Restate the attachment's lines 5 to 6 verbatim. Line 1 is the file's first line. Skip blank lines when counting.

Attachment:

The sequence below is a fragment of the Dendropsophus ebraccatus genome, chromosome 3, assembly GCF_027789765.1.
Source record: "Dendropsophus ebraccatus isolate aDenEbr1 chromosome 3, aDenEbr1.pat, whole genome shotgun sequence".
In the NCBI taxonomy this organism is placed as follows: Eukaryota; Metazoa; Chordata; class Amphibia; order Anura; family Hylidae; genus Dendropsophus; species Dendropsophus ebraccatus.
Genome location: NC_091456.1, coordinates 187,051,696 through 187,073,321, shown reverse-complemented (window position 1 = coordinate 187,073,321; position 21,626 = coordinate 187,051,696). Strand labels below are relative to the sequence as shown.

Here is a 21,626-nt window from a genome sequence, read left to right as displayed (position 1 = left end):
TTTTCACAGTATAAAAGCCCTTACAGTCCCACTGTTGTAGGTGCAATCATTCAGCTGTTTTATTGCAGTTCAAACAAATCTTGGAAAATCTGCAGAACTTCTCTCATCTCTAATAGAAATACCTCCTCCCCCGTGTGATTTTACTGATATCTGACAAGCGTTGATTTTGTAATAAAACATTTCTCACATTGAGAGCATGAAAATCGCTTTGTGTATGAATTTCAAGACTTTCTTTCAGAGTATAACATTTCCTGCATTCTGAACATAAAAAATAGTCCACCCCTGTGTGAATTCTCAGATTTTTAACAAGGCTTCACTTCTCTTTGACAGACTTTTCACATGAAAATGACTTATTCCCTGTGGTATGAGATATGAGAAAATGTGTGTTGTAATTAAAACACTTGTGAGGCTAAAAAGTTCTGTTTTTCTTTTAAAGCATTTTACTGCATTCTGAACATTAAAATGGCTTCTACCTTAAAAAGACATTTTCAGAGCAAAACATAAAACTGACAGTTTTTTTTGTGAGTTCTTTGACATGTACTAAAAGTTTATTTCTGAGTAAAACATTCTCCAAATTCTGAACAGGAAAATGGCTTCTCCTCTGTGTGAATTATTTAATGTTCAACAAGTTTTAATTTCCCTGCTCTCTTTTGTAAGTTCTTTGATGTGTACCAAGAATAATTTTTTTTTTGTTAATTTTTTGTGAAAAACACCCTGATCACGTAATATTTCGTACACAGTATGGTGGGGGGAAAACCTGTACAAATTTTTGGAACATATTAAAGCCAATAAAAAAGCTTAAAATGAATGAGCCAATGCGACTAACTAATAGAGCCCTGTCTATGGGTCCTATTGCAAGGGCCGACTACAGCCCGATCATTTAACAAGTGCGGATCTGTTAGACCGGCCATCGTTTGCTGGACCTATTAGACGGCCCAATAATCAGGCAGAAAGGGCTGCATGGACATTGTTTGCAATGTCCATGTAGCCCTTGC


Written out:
Here is a 21,626-nt window from a genome sequence, read left to right as displayed (position 1 = left end):
TTTTCACAGTATAAAAGCCCTTACAGTCCCACTGTTGTAGGTGCAATCATTCAGCTGTTTTATTGCAGTTCAAACAAATCTTGGAAAATCTGCAGAACTTCTCTCATCTCTAATAGAAATACCTCCTCCCCCGTGTGATTTTACTGATATCTGACAAGCGTTGATTTTGTAATAAAACATTTCTCACATTGAGAGCATGAAAATCGCTTTGTGTATGAATTTCAAGACTTTCTTTCAGAGTATAACATTTCCTGCATTCTGAACATAAAAAATAGTCCACCCCTGTGTGAATTCTCAGATTTTTAACAAGGCTTCACTTCTCTTTGACAGACTTTTCACATGAAAATGACTTATTCCCTGTGGTATGAGATATGAGAAAATGTGTGTTGTAATTAAAACACTTGTGAGGCTAAAAAGTTCTGTTTTTCTTTTAAAGCATTTTACTGCATTCTGAACATTAAAATGGCTTCTACCTTAAAAAGACATTTTCAGAGCAAAACATAAAACTGACAGTTTTTTTTGTGAGTTCTTTGACATGTACTAAAAGTTTATTTCTGAGTAAAACATTCTCCAAATTCTGAACAGGAAAATGGCTTCTCCTCTGTGTGAATTATTTAATGTTCAACAAGTTTTAATTTCCCTGCTCTCTTTTGTAAGTTCTTTGATGTGTACCAAGAATAATTTTTTTTTTGTTAATTTTTTGTGAAAAACACCCTGATCACGTAATATTTCGTACACAGTATGGTGGGGGGAAAACCTGTACAAATTTTTGGAACATATTAAAGCCAATAAAAAAGCTTAAAATGAATGAGCCAATGCGACTAACTAATAGAGCCCTGTCTATGGGTCCTATTGCAAGGGCCGACTACAGCCCGATCATTTAACAAGTGCGGATCTGTTAGACCGGCCATCGTTTGCTGGACCTATTAGACGGCCCAATAATCAGGCAGAAAGGGCTGCATGGACATTGTTTGCAATGTCCATGTAGCCCTTGC